Stocks rise after Biden China comments, dollar falls


Stocks and the yuan rose after President Joe Biden said the Trump administration’s tariffs on China were under review. The dollar and Treasuries retreated.

Energy and basic resource stocks led gains in Europe’s Stoxx 600 index, and US stock futures rose more than 1 percent after the S&P 500 fell for a seventh straight week.

Equities also rose in Asia and emerging markets.

Traders interpreted Biden’s comments that he would discuss US tariffs on Chinese imports with Treasury Secretary Janet Yellen when he returns from his Asia trip as a signal that some Trump-imposed measures could be reversed.

He also said the US military would step in to defend Taiwan from any attack by China and announced a dozen Indo-Pacific countries will join the US in a sweeping economic initiative aimed at expanding China’s hold in the region to counteract.

Treasury bonds fell as traders debated the Federal Reserve’s tightening stance amid growing concerns over an economic slowdown.

Base metals continued to recover from a five-month low as demand prospects were bolstered by a weaker dollar and China’s lending rate cut.

Bitcoin recovered from weakness over the weekend and traded around $30,000.

Equities have been volatile as investors assess the impact of China’s Covid policies on growth and the outlook for the world’s largest economies.

Beijing reported a record number of Covid cases, reviving concerns about a lockdown. China’s strict adherence to Covid Zero has stalled economic growth, prompting banks to cut a benchmark long-term lending rate by a record amount last week.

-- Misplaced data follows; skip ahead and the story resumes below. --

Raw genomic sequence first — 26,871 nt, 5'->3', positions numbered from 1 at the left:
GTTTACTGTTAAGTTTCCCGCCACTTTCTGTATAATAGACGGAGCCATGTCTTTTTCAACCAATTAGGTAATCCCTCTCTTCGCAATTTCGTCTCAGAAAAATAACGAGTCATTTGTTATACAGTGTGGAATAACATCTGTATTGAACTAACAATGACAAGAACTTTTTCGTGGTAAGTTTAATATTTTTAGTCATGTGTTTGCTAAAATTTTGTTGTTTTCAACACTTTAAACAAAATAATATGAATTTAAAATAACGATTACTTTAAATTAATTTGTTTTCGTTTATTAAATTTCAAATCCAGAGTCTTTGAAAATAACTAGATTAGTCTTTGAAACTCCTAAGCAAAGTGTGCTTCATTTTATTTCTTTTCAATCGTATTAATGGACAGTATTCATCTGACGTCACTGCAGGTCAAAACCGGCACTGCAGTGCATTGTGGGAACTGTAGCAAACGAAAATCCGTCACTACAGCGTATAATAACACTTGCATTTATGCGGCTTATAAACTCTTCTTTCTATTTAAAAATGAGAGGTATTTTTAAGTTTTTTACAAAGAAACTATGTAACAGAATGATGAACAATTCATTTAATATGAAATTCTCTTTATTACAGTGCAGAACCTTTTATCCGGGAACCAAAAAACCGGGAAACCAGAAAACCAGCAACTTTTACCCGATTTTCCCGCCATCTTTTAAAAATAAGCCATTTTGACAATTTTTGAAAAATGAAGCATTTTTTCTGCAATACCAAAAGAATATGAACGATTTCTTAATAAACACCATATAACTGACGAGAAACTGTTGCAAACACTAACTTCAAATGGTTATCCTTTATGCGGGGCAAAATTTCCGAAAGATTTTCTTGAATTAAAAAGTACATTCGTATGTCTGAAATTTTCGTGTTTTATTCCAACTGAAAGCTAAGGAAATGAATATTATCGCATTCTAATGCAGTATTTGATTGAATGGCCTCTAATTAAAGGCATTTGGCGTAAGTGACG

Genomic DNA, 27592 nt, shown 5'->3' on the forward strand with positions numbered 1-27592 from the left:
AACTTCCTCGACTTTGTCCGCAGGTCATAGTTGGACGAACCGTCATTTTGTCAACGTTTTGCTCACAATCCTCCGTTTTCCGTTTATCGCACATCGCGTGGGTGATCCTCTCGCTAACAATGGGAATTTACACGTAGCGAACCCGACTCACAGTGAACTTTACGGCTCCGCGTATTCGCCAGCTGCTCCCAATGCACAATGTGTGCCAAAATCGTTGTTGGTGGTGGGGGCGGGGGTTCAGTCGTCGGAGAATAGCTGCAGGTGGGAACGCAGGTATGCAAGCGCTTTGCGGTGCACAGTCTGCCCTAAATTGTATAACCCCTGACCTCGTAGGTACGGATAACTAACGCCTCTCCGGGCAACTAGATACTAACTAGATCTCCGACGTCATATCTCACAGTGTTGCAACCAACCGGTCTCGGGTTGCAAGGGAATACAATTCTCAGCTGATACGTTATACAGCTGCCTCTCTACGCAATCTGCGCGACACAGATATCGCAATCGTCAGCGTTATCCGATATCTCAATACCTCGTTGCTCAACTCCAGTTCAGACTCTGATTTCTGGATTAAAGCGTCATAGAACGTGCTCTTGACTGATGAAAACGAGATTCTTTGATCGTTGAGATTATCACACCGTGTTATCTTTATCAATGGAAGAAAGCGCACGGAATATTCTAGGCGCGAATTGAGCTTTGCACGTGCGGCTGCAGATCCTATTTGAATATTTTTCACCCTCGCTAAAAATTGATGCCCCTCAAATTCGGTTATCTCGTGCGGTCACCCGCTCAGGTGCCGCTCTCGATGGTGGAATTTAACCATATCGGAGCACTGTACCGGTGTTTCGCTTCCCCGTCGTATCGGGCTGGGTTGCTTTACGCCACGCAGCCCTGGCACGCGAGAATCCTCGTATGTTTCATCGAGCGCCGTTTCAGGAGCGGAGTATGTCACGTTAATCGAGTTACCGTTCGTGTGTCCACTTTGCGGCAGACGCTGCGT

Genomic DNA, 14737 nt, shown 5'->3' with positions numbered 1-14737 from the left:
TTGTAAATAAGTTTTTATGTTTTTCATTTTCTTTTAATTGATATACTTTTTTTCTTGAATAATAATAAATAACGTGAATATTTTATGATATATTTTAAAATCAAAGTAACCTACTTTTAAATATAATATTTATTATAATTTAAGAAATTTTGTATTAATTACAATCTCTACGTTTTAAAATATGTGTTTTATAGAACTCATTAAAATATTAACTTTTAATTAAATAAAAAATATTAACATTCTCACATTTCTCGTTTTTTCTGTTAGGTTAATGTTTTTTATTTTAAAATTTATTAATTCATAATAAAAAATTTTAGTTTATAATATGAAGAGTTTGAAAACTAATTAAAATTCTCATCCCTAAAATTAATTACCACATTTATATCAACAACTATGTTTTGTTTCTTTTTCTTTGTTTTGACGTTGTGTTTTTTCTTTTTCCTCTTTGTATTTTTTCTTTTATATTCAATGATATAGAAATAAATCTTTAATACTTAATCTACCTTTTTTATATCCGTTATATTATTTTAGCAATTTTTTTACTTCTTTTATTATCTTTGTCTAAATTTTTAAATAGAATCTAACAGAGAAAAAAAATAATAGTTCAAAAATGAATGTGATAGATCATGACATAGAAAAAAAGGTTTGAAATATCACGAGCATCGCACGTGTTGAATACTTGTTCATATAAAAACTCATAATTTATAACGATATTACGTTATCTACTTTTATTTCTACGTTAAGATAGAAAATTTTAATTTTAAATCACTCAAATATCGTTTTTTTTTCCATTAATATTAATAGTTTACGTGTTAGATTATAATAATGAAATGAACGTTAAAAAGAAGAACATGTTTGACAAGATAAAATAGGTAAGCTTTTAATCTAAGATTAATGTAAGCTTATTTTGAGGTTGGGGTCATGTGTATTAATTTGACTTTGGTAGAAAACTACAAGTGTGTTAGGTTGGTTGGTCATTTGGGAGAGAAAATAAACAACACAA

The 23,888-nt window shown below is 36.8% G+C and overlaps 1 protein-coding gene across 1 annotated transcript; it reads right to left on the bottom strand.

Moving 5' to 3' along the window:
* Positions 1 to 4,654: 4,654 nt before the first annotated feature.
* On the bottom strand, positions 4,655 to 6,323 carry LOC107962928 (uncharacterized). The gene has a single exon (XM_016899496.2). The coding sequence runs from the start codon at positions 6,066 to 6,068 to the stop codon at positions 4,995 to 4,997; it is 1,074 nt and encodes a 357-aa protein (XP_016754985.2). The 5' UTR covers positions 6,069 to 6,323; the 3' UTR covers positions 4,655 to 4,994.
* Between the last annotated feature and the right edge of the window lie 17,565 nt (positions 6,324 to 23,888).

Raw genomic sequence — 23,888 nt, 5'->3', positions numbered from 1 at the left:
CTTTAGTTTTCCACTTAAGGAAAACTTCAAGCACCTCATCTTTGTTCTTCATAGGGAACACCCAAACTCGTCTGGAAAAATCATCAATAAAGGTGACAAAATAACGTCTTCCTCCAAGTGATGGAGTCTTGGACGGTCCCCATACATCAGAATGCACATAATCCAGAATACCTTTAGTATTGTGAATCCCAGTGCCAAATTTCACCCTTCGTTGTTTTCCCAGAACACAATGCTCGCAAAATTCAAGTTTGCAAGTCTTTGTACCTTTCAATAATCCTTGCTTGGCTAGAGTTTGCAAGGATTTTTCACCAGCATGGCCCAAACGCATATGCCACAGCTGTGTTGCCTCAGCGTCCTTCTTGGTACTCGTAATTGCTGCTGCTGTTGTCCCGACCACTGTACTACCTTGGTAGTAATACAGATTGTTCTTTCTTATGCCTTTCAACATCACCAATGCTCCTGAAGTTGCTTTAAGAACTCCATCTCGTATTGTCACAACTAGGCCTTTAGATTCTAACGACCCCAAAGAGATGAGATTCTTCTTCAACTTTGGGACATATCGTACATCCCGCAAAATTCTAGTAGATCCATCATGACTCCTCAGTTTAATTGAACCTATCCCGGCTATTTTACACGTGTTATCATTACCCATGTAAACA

“It appears that while there is an initial attempt to ride some Wall Street dip-buying sentiment, a surge in virus cases in Beijing is limiting risk sentiment in the region, with China’s zero-Covid policy expected to remain in place for the foreseeable future,” said Jun Rong Yeap, market strategist at IG Asia.

Investors are battling worries of an economic slowdown and prospects of further monetary tightening.

The war in Ukraine is fueling commodity prices and supply chains remain disrupted by China’s adherence to its Covid-zero policy.

“As macro concerns linger on the back of aggressive monetary tightening, the Russia-Ukraine conflict and China’s strict Covid lockdowns, we expect significant market volatility,” said Louise Dudley, portfolio manager for global equities at Federated Hermes Ltd. , in a statement .

Minutes from the Fed’s latest rate-setting meeting will give markets a glimpse of the Fed’s tightening stance this week.

James Bullard, President of the St. Louis Fed, said the central bank should front an aggressive series of rate hikes to bring rates down to 3.5 percent by the end of the year, which if successful could depress inflation and lead to easing in 2023 or 2024 . Stocks rise after Biden China comments, dollar falls

Fry Electronics Team

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